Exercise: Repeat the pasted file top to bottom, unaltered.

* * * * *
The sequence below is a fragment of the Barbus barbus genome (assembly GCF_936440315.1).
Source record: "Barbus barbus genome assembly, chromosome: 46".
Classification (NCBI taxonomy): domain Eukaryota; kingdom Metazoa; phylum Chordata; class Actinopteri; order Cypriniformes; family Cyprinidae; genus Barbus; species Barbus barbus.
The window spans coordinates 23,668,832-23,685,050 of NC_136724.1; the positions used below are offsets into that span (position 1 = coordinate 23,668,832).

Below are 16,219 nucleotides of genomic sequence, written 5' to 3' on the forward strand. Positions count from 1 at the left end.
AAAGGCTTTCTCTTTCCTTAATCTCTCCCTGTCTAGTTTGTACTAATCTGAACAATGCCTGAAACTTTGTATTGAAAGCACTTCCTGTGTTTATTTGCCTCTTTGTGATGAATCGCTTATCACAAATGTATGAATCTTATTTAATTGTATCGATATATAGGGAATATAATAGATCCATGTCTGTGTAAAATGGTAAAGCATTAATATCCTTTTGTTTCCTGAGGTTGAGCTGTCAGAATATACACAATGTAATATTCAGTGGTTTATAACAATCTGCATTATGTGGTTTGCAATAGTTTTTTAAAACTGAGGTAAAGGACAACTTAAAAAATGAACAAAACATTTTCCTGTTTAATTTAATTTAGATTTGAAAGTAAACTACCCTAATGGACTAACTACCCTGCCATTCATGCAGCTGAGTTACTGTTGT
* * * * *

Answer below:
The sequence below is a fragment of the Barbus barbus genome (assembly GCF_936440315.1).
Source record: "Barbus barbus genome assembly, chromosome: 46".
Classification (NCBI taxonomy): domain Eukaryota; kingdom Metazoa; phylum Chordata; class Actinopteri; order Cypriniformes; family Cyprinidae; genus Barbus; species Barbus barbus.
The window spans coordinates 23,668,832-23,685,050 of NC_136724.1; the positions used below are offsets into that span (position 1 = coordinate 23,668,832).

Below are 16,219 nucleotides of genomic sequence, written 5' to 3' on the forward strand. Positions count from 1 at the left end.
AAAGGCTTTCTCTTTCCTTAATCTCTCCCTGTCTAGTTTGTACTAATCTGAACAATGCCTGAAACTTTGTATTGAAAGCACTTCCTGTGTTTATTTGCCTCTTTGTGATGAATCGCTTATCACAAATGTATGAATCTTATTTAATTGTATCGATATATAGGGAATATAATAGATCCATGTCTGTGTAAAATGGTAAAGCATTAATATCCTTTTGTTTCCTGAGGTTGAGCTGTCAGAATATACACAATGTAATATTCAGTGGTTTATAACAATCTGCATTATGTGGTTTGCAATAGTTTTTTAAAACTGAGGTAAAGGACAACTTAAAAAATGAACAAAACATTTTCCTGTTTAATTTAATTTAGATTTGAAAGTAAACTACCCTAATGGACTAACTACCCTGCCATTCATGCAGCTGAGTTACTGTTGT